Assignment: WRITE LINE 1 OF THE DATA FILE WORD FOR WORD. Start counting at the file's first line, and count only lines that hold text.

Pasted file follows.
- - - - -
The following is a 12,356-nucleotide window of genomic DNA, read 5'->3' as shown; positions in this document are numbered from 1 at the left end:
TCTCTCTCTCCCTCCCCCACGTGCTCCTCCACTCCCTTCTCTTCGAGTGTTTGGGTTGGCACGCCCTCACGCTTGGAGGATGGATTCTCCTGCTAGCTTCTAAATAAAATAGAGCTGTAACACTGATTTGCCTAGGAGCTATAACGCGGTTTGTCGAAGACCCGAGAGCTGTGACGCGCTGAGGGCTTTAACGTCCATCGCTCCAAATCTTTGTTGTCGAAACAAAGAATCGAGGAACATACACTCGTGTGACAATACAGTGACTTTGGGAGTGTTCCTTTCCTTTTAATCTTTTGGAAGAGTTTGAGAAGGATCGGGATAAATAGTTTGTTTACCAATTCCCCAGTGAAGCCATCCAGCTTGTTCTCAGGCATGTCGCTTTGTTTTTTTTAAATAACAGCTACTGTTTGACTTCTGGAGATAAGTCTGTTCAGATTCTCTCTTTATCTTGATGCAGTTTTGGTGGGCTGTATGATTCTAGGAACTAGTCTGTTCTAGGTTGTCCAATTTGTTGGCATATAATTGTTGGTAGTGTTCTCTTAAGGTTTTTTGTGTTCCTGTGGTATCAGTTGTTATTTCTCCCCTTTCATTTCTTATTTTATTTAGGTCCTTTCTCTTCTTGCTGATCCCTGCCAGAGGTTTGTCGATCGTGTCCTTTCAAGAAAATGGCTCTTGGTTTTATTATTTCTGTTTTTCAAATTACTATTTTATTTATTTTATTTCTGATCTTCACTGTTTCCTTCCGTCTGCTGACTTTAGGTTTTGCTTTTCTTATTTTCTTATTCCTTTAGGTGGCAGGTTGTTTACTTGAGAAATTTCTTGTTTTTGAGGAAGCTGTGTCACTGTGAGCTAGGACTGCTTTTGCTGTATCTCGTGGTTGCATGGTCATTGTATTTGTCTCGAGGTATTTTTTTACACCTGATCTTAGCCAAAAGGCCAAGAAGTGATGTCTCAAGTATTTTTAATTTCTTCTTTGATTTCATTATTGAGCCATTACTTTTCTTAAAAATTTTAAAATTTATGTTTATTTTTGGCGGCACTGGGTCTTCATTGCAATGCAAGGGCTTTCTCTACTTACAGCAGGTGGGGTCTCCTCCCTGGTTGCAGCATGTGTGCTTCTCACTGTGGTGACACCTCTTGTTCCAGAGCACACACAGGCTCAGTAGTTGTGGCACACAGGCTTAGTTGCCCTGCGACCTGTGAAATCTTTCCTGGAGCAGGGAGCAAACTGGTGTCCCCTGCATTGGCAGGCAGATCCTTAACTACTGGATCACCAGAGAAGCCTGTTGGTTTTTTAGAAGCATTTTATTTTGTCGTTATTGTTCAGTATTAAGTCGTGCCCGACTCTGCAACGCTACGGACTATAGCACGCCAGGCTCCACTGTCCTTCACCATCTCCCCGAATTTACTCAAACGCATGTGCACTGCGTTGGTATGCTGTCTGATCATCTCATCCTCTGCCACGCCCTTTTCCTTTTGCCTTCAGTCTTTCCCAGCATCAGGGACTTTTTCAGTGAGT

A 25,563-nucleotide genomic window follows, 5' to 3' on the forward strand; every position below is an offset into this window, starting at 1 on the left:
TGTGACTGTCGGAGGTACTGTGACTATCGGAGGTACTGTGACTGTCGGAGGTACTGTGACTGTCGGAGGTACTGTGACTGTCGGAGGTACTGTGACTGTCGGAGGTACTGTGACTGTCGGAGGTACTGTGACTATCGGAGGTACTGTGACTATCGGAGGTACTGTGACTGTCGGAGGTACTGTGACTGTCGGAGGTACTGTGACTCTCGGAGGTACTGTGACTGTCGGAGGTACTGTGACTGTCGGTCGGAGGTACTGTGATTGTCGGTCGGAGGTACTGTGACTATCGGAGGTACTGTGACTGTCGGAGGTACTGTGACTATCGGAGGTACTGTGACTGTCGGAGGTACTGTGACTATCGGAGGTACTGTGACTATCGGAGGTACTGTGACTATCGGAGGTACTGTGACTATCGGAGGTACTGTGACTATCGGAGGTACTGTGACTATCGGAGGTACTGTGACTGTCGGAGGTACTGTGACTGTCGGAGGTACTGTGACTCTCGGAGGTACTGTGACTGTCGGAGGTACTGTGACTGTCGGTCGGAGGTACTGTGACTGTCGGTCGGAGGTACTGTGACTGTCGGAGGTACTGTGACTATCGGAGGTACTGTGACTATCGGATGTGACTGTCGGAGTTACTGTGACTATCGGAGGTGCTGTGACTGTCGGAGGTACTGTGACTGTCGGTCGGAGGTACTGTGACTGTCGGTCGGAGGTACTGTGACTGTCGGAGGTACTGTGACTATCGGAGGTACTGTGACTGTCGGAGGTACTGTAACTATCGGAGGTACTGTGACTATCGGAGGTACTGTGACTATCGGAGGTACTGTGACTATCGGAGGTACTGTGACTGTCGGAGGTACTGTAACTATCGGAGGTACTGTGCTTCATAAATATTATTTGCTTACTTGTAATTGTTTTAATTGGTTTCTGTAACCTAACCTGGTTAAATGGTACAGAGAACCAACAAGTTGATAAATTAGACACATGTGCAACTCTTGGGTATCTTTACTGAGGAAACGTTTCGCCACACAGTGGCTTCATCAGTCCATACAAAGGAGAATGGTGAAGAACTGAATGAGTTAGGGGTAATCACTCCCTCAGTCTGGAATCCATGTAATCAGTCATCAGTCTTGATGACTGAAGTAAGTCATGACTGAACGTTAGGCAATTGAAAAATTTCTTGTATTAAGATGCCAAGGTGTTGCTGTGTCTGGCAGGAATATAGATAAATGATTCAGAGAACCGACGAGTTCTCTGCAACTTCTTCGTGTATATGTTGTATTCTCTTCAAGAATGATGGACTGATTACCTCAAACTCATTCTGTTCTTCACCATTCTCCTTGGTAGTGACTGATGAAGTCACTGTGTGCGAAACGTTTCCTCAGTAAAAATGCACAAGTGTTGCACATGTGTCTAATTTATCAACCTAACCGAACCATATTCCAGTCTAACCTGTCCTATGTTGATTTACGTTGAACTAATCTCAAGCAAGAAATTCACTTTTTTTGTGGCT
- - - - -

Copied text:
The following is a 12,356-nucleotide window of genomic DNA, read 5'->3' as shown; positions in this document are numbered from 1 at the left end: